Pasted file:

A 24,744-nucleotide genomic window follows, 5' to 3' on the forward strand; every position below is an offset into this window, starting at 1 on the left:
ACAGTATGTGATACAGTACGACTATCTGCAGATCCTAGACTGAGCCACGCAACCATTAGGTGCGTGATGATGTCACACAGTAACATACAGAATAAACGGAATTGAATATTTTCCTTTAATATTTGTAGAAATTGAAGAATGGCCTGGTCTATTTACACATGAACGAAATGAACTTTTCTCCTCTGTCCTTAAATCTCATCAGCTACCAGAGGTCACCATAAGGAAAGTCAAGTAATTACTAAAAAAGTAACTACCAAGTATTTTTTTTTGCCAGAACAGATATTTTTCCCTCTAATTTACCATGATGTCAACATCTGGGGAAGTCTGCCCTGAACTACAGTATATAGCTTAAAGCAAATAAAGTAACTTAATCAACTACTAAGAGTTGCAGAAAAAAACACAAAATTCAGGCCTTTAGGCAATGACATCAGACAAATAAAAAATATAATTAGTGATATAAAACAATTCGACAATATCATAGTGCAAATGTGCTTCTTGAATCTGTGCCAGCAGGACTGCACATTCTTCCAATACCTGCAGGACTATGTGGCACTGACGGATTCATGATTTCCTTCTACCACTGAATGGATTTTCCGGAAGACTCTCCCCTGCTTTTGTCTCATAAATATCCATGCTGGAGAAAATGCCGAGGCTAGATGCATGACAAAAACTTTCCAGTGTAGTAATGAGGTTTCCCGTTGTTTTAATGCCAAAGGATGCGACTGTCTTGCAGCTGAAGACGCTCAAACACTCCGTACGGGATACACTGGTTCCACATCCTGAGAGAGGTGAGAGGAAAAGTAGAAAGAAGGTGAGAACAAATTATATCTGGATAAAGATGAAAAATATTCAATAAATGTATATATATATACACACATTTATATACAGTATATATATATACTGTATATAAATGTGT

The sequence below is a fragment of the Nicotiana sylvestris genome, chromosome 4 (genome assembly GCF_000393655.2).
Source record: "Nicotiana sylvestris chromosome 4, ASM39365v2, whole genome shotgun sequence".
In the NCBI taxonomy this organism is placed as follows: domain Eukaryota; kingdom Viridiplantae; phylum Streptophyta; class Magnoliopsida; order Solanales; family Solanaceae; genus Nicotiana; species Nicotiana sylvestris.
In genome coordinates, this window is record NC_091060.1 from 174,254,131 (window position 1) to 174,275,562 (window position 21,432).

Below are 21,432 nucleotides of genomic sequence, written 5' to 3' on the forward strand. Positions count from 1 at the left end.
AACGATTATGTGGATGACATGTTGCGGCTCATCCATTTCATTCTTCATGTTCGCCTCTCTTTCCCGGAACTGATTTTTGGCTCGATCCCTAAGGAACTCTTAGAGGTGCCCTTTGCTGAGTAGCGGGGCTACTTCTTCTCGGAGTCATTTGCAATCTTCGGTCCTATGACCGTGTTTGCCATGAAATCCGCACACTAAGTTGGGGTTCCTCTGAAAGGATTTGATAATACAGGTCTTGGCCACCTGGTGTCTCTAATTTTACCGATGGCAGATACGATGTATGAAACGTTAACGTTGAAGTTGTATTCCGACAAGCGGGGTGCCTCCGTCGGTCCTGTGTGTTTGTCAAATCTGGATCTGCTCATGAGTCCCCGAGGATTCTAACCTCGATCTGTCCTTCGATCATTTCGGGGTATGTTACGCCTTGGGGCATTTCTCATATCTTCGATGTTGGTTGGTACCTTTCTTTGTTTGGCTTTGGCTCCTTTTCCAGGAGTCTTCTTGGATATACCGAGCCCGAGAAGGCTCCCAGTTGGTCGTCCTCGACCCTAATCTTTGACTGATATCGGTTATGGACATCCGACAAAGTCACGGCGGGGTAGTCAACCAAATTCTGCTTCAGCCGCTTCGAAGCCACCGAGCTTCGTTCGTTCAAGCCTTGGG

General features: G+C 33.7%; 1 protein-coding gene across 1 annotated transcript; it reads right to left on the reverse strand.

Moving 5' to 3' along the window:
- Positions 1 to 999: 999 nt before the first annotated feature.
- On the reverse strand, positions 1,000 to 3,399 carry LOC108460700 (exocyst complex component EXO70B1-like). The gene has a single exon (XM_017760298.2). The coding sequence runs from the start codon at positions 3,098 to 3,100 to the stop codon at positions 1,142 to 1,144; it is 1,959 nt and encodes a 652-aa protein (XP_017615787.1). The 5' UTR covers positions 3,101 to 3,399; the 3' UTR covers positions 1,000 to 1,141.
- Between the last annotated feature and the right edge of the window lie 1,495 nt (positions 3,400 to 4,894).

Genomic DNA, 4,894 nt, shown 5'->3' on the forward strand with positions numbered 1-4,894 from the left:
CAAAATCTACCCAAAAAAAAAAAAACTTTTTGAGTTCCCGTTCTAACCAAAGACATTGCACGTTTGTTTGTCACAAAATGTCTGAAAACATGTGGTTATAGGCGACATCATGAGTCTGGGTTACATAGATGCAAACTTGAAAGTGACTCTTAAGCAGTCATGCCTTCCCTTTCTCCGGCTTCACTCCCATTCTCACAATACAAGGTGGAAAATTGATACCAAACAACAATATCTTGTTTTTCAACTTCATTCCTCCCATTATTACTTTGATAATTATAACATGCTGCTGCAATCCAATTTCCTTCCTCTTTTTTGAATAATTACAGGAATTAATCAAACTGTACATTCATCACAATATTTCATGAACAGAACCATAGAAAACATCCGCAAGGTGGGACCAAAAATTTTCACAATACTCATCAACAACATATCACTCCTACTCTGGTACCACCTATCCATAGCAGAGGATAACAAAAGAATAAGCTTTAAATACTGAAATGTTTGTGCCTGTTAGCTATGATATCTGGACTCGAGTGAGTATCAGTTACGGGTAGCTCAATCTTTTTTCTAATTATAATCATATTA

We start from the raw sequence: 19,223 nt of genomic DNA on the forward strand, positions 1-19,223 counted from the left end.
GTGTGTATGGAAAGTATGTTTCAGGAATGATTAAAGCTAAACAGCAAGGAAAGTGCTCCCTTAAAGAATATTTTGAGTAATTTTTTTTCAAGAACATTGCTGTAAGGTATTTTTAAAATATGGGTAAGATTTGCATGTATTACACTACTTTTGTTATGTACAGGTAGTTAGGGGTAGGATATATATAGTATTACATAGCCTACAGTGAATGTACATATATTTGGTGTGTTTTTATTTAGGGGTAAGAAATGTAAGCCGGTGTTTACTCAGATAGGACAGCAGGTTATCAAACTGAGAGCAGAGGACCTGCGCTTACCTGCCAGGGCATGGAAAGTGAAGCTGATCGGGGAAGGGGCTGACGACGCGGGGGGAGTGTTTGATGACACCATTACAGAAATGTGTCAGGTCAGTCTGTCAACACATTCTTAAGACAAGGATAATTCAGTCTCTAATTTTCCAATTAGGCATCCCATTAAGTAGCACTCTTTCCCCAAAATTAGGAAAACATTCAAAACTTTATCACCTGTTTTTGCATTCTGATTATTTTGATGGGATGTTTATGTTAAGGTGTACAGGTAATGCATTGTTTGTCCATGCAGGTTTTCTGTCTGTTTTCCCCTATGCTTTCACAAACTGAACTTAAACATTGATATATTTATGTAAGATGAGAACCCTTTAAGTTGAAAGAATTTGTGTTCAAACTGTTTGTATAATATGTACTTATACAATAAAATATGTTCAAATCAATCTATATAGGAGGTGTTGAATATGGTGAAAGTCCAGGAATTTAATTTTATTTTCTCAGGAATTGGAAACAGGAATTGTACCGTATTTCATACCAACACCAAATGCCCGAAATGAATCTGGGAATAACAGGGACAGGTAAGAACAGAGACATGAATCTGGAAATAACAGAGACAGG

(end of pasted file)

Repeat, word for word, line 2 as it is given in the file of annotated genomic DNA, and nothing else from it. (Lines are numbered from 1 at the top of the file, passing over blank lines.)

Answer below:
ACAGTATGTGATACAGTACGACTATCTGCAGATCCTAGACTGAGCCACGCAACCATTAGGTGCGTGATGATGTCACACAGTAACATACAGAATAAACGGAATTGAATATTTTCCTTTAATATTTGTAGAAATTGAAGAATGGCCTGGTCTATTTACACATGAACGAAATGAACTTTTCTCCTCTGTCCTTAAATCTCATCAGCTACCAGAGGTCACCATAAGGAAAGTCAAGTAATTACTAAAAAAGTAACTACCAAGTATTTTTTTTTGCCAGAACAGATATTTTTCCCTCTAATTTACCATGATGTCAACATCTGGGGAAGTCTGCCCTGAACTACAGTATATAGCTTAAAGCAAATAAAGTAACTTAATCAACTACTAAGAGTTGCAGAAAAAAACACAAAATTCAGGCCTTTAGGCAATGACATCAGACAAATAAAAAATATAATTAGTGATATAAAACAATTCGACAATATCATAGTGCAAATGTGCTTCTTGAATCTGTGCCAGCAGGACTGCACATTCTTCCAATACCTGCAGGACTATGTGGCACTGACGGATTCATGATTTCCTTCTACCACTGAATGGATTTTCCGGAAGACTCTCCCCTGCTTTTGTCTCATAAATATCCATGCTGGAGAAAATGCCGAGGCTAGATGCATGACAAAAACTTTCCAGTGTAGTAATGAGGTTTCCCGTTGTTTTAATGCCAAAGGATGCGACTGTCTTGCAGCTGAAGACGCTCAAACACTCCGTACGGGATACACTGGTTCCACATCCTGAGAGAGGTGAGAGGAAAAGTAGAAAGAAGGTGAGAACAAATTATATCTGGATAAAGATGAAAAATATTCAATAAATGTATATATATATACACACATTTATATACAGTATATATATATACTGTATATAAATGTGT